I spent a muggy if enjoyable day at the third annual ResearchED two Saturdays back. With my usual lack of forward planning I’d delayed the decision over which sessions to attend to the minutes waiting for the opening speakers – the Head of Capital City Academy (no servants were mentioned) and the elegantly be-vested co-organiser Tom Bennett. I had a few ideas in mind; Dr Allen from Datalab, incoming Ofsted head Amanda Spielman were definites, but broadly I went for talks that were broadly speaking sociology rather than pedagogy. Continue reading “ResearchED and class”
Please reply to this post with any mistakes you’ve spotted, whether corrections, factual innacuracies or miscellaneous issues.
In response to Charlotte and Emma or Emily, or possibly both, a little clarification of meiosis.
I think it is probably the language that becomes confusing here, since there are chromosomes, chromatids and bivalents all floating around in the mix.
Unlike mitosis, there is no cell cycle. This is because after mitosis each daughter continues in a cycle like the parent cell of growth, DNA and organelle replication etc. Gametes end up with a haploid chromosome number, so they do not divide again. However, it is worth considering the cell cycle in terms of the cell just prior to the gamete (primary spermatocytes and primary oocytes) since it is during interphase that the DNA is replicated. Remember that you can’t actually see that the DNA strand (and therefore each chromosome) has replicated until the supercoiling during prophase. Nevertheless, the replication occurs during the cell cycle so that each chromosome strand now consists of two sister chromatids.
Refer to it as a chromosome when single strand, a chromosome comprising two sister chromatids after DNA replication.
The first stage of meiosis is similar to mitosis (PMAT) but are numbered, e.g. prophase 1, metaphase 1. During P1 the chromosomes condense and become visible. This is when they take on the characteristic ‘X’ shape with the centromere holding the two sister chromatids together. Each of the homologous chromosomes (e.g. pair number 22, or pair number 9) pair up near the other (remember each of the pair of chromosomes is made up of two sister chromatids, so there are now 4 strands of DNA involved). When the homologous pairs are adjacent they are referred to as bivalents.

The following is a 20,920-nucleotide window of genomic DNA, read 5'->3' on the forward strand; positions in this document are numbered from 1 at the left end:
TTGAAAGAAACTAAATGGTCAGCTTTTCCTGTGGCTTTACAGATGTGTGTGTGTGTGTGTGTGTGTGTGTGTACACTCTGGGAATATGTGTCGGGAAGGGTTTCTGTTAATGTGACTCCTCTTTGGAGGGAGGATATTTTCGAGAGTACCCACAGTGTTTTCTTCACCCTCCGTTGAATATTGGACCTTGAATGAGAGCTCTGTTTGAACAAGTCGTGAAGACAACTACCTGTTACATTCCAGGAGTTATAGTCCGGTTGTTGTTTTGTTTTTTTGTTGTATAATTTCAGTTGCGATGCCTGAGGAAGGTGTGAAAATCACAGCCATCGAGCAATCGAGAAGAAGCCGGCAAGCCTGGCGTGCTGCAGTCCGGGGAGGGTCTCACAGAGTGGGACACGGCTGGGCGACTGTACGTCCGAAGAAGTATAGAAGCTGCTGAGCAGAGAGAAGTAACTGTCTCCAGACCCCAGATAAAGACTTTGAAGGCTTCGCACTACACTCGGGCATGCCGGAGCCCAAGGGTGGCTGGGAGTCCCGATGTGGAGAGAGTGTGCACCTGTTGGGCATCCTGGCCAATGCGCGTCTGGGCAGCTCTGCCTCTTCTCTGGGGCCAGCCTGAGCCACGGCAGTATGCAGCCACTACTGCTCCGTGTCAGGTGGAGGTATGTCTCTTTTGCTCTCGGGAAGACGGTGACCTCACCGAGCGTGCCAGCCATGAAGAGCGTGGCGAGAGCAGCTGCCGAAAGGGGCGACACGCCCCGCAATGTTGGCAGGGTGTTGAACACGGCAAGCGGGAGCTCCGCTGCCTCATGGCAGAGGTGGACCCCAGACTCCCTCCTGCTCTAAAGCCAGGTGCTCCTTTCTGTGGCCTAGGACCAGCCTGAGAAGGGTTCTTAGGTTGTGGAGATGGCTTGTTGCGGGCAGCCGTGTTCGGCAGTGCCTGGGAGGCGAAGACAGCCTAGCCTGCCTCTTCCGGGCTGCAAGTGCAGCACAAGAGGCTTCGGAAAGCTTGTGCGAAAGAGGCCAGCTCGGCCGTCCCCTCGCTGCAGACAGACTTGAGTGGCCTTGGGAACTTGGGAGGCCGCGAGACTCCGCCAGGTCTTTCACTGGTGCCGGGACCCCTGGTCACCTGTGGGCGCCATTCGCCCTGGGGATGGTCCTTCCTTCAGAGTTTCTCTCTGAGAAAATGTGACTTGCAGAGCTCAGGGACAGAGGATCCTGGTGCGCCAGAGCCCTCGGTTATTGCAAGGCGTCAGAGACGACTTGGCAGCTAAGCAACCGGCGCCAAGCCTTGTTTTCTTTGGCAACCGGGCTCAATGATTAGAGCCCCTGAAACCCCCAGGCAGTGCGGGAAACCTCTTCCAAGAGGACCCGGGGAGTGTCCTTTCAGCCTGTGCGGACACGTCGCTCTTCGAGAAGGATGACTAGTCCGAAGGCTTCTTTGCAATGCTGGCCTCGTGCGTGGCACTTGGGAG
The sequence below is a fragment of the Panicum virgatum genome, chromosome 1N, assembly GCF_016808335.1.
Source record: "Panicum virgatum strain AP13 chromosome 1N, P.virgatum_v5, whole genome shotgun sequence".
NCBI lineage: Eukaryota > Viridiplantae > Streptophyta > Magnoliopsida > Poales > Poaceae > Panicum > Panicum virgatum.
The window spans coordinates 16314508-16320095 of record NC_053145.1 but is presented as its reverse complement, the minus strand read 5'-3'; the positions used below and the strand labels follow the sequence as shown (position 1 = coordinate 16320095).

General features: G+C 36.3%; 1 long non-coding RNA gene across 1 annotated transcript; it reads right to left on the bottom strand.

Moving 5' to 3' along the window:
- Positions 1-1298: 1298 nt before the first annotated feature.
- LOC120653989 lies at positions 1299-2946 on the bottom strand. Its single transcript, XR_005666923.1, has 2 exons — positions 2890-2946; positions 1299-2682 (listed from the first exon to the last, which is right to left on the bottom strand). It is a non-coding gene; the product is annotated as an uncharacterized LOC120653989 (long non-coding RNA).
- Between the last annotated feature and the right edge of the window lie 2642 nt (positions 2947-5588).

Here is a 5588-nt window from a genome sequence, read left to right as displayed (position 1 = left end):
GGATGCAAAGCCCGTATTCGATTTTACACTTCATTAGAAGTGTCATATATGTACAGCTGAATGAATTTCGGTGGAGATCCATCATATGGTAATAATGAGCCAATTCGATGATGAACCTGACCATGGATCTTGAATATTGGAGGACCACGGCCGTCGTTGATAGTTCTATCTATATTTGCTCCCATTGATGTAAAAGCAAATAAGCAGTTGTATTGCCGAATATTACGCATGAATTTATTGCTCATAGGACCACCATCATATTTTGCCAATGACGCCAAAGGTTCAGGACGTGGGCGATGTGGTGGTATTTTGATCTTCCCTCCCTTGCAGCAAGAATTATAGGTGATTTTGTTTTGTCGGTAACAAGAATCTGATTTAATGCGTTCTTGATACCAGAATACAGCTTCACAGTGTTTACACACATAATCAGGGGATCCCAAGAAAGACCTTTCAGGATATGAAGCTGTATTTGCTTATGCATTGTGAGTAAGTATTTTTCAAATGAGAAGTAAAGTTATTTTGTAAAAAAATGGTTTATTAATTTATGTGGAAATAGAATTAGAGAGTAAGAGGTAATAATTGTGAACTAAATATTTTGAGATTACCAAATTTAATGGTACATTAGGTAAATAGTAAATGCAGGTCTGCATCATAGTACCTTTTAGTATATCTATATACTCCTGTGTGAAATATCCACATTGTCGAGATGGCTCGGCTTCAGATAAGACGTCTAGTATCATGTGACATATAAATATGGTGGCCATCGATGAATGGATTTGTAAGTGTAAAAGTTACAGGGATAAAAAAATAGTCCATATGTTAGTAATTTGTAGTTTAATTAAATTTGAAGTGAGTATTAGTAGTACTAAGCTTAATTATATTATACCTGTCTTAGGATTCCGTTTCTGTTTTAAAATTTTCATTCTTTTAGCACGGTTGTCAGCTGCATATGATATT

The bivalents then undergo crossing over, or chiasmata (singular chiasma) where portions of genetic material are swapped between non-sister chromatids within a bivalent. The 23rd pair of chromosomes only show a small amount of crossover.
in M1, the bivalents line up opposite each other at the cell equator, and are pulled apart by spindle fibres in A1. This is the key step to remembering the difference between mitosis and meiosis stages: in meiosis the bivalents are opposite each other, in mitosis the chromosomes all line up across the equator. Remember that in each bivalent, there is a chromosome (made of two sister chromatids that have undergone chiasmata) from the mother and one from the father. It is random as to which side of the equator the maternal and paternal chromosomes line up, another source of variation.
After T1, the second phase of meiosis occurs (P2, M2, A2, T2), to produce the 4 haploid gamete cells. The second part od meiosis proceeds in pretty much the same way as mitosis, but with only half the number of chromosomes present.